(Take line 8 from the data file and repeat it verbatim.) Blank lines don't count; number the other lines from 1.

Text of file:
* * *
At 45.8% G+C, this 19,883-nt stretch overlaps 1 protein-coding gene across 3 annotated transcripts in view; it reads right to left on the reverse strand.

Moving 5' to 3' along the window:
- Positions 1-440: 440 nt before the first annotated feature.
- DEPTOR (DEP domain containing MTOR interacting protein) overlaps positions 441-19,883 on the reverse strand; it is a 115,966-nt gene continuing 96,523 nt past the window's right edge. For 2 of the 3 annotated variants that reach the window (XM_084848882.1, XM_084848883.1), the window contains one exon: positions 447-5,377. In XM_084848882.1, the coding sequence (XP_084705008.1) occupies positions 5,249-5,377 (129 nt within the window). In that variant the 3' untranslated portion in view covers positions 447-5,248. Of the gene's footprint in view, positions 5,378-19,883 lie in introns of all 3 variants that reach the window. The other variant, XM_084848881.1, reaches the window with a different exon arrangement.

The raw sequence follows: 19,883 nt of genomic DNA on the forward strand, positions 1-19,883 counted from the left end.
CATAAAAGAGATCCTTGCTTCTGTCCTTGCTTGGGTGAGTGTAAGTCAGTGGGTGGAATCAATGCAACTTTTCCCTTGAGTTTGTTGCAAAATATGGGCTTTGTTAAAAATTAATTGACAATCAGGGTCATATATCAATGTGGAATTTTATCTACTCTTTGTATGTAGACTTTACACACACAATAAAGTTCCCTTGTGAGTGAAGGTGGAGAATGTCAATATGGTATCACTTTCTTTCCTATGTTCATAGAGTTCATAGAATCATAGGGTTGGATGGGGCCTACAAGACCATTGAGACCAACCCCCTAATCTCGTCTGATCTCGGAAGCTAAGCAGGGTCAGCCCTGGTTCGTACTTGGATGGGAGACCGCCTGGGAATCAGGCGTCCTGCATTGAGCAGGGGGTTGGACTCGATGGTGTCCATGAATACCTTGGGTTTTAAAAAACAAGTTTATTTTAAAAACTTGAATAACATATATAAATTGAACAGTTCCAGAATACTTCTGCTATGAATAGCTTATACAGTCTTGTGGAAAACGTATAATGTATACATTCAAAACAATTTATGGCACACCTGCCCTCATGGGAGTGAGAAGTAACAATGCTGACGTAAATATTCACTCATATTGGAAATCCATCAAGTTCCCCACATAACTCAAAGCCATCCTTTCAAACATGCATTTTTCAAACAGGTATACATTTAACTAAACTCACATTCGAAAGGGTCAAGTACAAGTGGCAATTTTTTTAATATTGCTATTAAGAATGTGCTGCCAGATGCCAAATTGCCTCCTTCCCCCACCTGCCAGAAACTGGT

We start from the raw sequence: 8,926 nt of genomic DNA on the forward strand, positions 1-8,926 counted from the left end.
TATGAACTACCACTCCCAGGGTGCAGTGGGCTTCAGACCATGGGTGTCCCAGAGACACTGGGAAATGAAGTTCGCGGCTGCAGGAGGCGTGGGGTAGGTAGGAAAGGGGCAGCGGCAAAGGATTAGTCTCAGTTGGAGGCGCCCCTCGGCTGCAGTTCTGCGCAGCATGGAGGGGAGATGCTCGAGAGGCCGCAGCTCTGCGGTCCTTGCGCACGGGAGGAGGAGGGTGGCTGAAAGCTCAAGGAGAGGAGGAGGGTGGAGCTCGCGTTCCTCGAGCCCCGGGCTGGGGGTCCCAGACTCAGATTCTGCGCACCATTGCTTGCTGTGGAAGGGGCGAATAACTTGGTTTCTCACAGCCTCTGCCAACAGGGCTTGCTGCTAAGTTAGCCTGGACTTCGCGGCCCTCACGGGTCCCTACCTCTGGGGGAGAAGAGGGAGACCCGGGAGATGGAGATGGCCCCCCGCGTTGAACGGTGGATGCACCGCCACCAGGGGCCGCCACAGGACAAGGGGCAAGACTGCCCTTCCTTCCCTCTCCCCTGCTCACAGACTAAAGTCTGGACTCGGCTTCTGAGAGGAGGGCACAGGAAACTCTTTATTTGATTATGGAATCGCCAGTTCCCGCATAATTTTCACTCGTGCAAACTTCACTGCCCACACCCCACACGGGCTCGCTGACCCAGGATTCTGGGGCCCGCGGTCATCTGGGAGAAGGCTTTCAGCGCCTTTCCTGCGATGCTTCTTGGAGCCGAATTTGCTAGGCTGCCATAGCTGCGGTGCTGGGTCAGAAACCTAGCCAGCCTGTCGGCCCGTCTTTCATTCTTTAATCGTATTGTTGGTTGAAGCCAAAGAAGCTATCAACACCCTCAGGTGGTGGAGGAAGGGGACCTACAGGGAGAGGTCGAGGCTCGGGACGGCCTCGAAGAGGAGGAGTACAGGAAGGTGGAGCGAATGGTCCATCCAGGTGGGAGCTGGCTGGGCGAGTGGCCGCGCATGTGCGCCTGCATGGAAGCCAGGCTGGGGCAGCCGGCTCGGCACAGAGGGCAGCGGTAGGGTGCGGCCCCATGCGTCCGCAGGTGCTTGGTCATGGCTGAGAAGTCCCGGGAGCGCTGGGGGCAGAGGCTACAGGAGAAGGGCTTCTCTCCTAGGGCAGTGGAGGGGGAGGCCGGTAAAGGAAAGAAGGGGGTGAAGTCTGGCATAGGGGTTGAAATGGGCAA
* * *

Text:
TATGAACTACCACTCCCAGGGTGCAGTGGGCTTCAGACCATGGGTGTCCCAGAGACACTGGGAAATGAAGTTCGCGGCTGCAGGAGGCGTGGGGTAGGTAGGAAAGGGGCAGCGGCAAAGGATTAGTCTCAGTTGGAGGCGCCCCTCGGCTGCAGTTCTGCGCAGCATGGAGGGGAGATGCTCGAGAGGCCGCAGCTCTGCGGTCCTTGCGCACGGGAGGAGGAGGGTGGCTGAAAGCTCAAGGAGAGGAGGAGGGTGGAGCTCGCGTTCCTCGAGCCCCGGGCTGGGGGTCCCAGACTCAGATTCTGCGCACCATTGCTTGCTGTGGAAGGGGCGAATAACTTGGTTTCTCACAGCCTCTGCCAACAGGGCTTGCTGCTAAGTTAGCCTGGACTTCGCGGCCCTCACGGGTCCCTACCTCTGGGGGAGAAGAGGGAGACCCGGGAGATGGAGATGGCCCCCCGCGTTGAACGGTGGATGCACCGCCACCAGGGGCCGCCACAGGACAAGGGGCAAGACTGCCCTTCCTTCCCTCTCCCCTGCTCACAGACTAAAGTCTGGACTCGGCTTCTGAGAGGAGGGCACAGGAAACTCTTTATTTGATTATGGAATCGCCAGTTCCCGCATAATTTTCACTCGTGCAAACTTCACTGCCCACACCCCACACGGGCTCGCTGACCCAGGATTCTGGGGCCCGCGGTCATCTGGGAGAAGGCTTTCAGCGCCTTTCCTGCGATGCTTCTTGGAGCCGAATTTGCTAGGCTGCCATAGCTGCGGTGCTGGGTCAGAAACCTAGCCAGCCTGTCGGCCCGTCTTTCATTCTTTAATCGTATTGTTGGTTGAAGCCAAAGAAGCTATCAACACCCTCAGGTGGTGGAGGAAGGGGACCTACAGGGAGAGGTCGAGGCTCGGGACGGCCTCGAAGAGGAGGAGTACAGGAAGGTGGAGCGAATGGTCCATCCAGGTGGGAGCTGGCTGGGCGAGTGGCCGCGCATGTGCGCCTGCATGGAAGCCAGGCTGGGGCAGCCGGCTCGGCACAGAGGGCAGCGGTAGGGTGCGGCCCCATGCGTCCGCAGGTGCTTGGTCATGGCTGAGAAGTCCCGGGAGCGCTGGGGGCAGAGGCTACAGGAGAAGGGCTTCTCTCCTAGGGCAGTGGAGGGGGAGGCCGGTAAAGGAAAGAAGGGGGTGAAGTCTGGCATAGGGGTTGAAATGGGCAA